For our purposes, we will discuss tides as they affect navigation planning with a brief review of terminology.
Details of Tidal Theory is more in-depth than we need to explore here.
Terms and definitions important to understand regarding tides
These terms can sound complicated, but fear not; they are only here to provide a basic understanding of where they come from, but not necessary to memorize them. We will highlight the things to remember.
Truthfully, there is very little need to know all the datum measurements and the datum points. The key is understanding what you see on a chart as a depth and what it means as you navigate the area.
With that said, here are some of the terms you may come across:
The Mean is the average tide. It is a word used frequently in navigation.
Tides are measured from the surface of the water and the "tidal datum." All tides measured by the National Ocean Service (NOS) and the United States' National Oceanic and Atmospheric Administration (NOAA) use the mean lower low water (MLLW) as the Tidal Datum. We will explain in more detail what this means below.
It is important to make the direct distinction between "height of tide" and "depth of water." as these are not the same. Height of tide is the distance from mean lower low water (MLLW) and the water surface. Depth of water is the distance between the bottom of the surface.
Charted water depth is the distance between the bottom and the MLLW point.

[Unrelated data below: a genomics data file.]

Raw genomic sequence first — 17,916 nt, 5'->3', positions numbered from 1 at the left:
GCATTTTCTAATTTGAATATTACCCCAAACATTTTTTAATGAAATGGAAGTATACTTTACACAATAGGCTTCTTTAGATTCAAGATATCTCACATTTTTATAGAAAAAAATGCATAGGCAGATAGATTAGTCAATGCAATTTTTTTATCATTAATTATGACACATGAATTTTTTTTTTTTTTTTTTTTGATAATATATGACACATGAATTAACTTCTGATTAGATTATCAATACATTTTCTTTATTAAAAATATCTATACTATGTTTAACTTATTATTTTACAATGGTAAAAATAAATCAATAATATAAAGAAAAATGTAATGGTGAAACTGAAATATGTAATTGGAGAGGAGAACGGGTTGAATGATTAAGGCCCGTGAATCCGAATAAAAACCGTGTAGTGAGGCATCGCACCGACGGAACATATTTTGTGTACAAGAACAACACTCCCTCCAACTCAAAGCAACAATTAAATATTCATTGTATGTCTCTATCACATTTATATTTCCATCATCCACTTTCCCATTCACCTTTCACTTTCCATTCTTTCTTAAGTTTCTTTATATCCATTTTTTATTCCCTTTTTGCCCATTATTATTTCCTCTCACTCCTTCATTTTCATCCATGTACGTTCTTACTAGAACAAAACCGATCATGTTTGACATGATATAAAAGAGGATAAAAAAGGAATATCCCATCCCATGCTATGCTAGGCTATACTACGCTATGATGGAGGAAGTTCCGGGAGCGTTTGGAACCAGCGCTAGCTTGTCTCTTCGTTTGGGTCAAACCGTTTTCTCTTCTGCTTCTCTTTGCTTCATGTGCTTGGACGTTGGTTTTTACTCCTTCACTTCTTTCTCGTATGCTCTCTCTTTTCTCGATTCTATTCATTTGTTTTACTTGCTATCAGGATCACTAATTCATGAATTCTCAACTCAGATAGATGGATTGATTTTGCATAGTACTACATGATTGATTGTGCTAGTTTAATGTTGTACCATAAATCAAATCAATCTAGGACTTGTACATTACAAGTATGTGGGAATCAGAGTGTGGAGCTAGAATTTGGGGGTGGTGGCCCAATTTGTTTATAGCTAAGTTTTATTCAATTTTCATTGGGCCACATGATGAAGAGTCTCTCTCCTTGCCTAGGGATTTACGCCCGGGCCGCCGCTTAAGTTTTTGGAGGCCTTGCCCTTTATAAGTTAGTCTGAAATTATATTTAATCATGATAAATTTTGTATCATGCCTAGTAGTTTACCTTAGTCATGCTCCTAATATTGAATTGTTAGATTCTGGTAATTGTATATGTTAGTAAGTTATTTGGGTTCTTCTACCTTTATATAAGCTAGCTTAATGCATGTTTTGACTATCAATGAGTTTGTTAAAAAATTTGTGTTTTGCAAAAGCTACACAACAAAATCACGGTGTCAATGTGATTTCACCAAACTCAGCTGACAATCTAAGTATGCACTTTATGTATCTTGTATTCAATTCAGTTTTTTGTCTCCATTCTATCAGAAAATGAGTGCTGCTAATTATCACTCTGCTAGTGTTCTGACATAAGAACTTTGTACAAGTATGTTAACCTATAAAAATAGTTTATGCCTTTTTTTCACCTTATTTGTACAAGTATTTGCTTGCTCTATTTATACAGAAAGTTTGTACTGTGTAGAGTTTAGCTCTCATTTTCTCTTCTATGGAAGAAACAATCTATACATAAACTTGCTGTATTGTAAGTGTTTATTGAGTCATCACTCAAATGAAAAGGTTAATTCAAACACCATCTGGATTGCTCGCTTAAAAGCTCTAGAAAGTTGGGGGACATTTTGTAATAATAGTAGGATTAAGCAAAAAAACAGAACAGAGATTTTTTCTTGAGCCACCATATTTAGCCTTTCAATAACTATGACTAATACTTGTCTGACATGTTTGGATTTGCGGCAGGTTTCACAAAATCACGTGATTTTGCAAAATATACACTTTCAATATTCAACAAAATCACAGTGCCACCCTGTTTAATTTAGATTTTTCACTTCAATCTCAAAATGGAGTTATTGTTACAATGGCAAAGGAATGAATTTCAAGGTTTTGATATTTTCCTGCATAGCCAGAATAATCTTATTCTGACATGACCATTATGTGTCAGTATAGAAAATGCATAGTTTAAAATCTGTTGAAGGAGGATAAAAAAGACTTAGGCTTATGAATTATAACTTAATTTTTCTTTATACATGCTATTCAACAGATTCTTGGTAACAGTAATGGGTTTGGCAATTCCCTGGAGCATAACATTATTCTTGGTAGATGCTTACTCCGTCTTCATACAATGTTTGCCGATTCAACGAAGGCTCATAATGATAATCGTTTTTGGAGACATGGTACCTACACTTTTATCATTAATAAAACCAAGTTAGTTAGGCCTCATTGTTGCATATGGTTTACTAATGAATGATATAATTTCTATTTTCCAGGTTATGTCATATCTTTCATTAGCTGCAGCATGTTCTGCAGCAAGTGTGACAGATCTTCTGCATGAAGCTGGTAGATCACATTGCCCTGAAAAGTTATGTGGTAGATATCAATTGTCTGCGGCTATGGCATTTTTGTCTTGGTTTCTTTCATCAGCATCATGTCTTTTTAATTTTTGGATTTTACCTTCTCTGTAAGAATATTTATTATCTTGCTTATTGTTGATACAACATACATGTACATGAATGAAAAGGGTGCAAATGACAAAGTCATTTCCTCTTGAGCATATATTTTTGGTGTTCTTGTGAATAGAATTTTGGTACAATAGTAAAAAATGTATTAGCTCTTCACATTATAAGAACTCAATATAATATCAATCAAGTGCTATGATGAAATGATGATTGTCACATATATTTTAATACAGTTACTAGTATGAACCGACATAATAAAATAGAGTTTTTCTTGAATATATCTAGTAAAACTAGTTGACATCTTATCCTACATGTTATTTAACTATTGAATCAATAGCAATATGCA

Charted bridge clearance distances are measured from the Mean High Water (MHW) level and the bottom of the structure.
NOAA defines the Mean Lower Low Water (MLLW) as the average of the lower low water height of each tidal day observed over the National Tidal Datum Epoch (The NOS and NOAA define the National Tidal Datum Epoch as a period of 19 years). For stations with shorter series, comparison of simultaneous observations with a control tide station is made in order to derive the equivalent datum of the National Tidal Datum Epoch.
This image provides a visual reference to tidal measurements used by NOS and NOAA.
So what does all this mean to us? Not much, but what we need to know is how deep is the water under us and how much clearance to we have above us.
The chart depths we see printed (also called soundings, because depths were actually measured at some point) are the depths of the water we can expect when the tide level is zero at that time and place. If the chart shows 15 ft, and the tide is currently running at 5 ft, then we should expect the water to be 20 ft deep at that time.
So, with the exception of when there is a negative tide, we can always expect the water to be deeper to some degree than what is listed on the chart. You can have confidence that all nautical charts you read work this same way.
From the NOAA Tidal Predictions Page you can also access station data pages and much more detailed information allowing you to gather tidal information for planning purposes.
The movement of tides causes sea level rises (also known as floods) and sea level falling (also known as ebbs) and produces tidal currents, one of the different types of currents we discuss in the next sections.